Inexpensive Gold-Leaf Electrodes Help to Detect Viral Infections

Inexpensive Gold-Leaf Electrodes Help to Detect Viral Infections

Author: ChemistryViews.org

Many cases of sexually transmitted infections, such as human papillomavirus (HPV) and human immunodeficiency virus (HIV) infections, occur in low-resource settings in poorer countries. Cervical cancer deaths, which are caused mainly by HPV, occur disproportionately in these regions. However, in these locations, there is often a lack of facilities, trained personnel, or financing for diagnostic tests such as polymerase chain reaction (PCR) tests or antibody detection.

Ariel L. Furst, Massachusetts Institute of Technology (MIT), Cambridge, USA, Catherine M. Klapperich, Boston University, MA, USA, and colleagues have developed a cost-effective electrochemical platform that uses gold leaf electrodes in combination with a CRISPR-based assay to sensitively detect human papillomavirus DNA in human samples. The team used an inexpensive sheet of 24K gold leaf, which was affixed to a self-adhesive sheet and cut to create gold “stickers”. The gold electrode stickers were then placed in a small sample well and combined with silver paint to create a three-electrode system.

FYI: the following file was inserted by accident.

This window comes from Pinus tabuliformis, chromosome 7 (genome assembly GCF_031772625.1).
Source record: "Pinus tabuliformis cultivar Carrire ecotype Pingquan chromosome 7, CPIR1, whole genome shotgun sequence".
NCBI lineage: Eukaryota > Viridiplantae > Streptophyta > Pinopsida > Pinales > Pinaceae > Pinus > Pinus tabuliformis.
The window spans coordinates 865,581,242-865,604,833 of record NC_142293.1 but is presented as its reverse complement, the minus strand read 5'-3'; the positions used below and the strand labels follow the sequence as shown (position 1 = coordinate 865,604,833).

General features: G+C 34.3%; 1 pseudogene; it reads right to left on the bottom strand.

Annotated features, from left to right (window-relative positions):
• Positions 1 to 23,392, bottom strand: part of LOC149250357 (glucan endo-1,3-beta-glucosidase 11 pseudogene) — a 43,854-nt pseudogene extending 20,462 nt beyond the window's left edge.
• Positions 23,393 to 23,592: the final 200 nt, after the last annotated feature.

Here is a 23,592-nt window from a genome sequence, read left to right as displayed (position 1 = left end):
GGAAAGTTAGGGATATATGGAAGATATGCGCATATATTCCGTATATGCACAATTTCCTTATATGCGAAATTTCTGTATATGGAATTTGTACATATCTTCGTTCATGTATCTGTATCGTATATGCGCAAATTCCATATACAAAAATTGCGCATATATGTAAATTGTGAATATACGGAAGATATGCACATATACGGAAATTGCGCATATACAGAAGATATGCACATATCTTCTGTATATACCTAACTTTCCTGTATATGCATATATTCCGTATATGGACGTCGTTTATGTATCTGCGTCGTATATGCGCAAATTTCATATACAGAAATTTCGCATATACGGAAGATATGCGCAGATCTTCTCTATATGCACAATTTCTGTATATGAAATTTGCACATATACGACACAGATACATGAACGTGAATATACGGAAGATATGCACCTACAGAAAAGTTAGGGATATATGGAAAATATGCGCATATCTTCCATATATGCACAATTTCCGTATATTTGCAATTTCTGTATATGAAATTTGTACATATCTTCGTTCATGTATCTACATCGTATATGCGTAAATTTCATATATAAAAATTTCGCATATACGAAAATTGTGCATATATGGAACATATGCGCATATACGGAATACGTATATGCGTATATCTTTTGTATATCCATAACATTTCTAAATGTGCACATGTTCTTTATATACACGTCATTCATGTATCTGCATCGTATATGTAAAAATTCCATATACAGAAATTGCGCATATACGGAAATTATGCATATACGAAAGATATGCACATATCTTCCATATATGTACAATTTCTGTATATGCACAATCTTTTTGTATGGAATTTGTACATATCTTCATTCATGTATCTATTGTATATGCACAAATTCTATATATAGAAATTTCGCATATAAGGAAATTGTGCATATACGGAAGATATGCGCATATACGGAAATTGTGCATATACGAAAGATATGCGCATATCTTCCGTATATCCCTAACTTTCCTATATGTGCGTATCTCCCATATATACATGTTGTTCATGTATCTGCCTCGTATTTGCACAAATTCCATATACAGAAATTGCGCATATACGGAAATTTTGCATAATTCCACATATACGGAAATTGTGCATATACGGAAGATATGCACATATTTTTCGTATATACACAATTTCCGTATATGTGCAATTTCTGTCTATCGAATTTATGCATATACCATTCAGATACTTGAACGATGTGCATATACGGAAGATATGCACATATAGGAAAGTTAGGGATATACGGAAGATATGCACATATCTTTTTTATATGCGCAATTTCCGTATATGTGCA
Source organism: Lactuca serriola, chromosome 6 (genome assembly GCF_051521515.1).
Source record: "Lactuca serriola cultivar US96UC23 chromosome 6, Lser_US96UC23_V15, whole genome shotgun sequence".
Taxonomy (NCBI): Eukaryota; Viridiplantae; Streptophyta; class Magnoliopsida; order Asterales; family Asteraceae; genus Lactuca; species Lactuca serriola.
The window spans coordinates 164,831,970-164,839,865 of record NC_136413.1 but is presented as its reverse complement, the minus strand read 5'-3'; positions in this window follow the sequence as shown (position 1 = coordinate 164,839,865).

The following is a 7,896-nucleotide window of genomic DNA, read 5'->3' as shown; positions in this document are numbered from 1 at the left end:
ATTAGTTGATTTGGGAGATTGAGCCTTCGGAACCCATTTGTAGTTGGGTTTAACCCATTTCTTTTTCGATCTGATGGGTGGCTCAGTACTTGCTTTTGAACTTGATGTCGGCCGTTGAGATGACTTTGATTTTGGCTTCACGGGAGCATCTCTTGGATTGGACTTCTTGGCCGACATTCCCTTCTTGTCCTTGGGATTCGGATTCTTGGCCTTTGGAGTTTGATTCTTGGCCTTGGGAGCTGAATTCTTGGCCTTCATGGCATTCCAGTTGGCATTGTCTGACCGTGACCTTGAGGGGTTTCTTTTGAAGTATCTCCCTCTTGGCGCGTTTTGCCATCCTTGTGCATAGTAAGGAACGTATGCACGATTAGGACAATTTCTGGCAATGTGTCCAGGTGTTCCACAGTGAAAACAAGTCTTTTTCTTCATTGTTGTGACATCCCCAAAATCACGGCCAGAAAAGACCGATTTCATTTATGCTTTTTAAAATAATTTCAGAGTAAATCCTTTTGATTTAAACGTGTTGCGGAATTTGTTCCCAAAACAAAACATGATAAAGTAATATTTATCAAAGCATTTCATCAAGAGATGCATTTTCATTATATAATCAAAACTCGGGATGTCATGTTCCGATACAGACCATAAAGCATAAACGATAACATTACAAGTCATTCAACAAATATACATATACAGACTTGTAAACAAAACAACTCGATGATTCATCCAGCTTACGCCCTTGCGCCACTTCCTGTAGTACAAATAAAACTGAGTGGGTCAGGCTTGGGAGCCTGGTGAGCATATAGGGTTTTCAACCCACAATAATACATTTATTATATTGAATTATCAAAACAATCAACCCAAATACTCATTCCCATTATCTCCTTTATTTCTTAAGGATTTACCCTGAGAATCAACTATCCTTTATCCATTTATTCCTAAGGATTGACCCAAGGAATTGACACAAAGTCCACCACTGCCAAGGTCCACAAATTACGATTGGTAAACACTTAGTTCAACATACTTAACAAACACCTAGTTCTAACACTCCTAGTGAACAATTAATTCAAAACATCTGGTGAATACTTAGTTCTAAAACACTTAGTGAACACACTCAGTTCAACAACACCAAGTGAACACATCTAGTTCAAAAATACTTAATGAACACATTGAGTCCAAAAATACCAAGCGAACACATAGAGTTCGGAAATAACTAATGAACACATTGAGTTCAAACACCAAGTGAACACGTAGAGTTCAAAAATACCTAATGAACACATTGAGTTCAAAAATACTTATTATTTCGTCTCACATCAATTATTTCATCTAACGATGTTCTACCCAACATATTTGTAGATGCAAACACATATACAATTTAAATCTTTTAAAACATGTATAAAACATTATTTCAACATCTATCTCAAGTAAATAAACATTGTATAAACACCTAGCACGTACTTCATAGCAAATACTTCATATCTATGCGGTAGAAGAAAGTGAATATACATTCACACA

The team attached methylene-blue-labeled DNA strands to the surface of the gold-leaf working electrodes. Then, they amplified the sample DNA with a technique called loop-mediated isothermal amplification, which does not require expensive PCR equipment. They added the amplified sample DNA, along with a CRISPR Cas12a enzyme engineered to recognize an HPV sequence, to the sample well.

In the presence of HPV DNA, the Cas12a enzyme is activated and cuts the dye-tagged DNA sequence. This changes the electrochemical signal that stems from the methylene blue, and thus, allows the detection of the virus. The assay costs about USD 2.30 per test, compared with USD 30–75 for existing laboratory-based HPV tests. It accurately detected HPV above a clinically relevant viral load in cervical swabs from patients. According to the researchers, the method could be adapted to detect other viral infections, including those with SARS-CoV-2.


 

 

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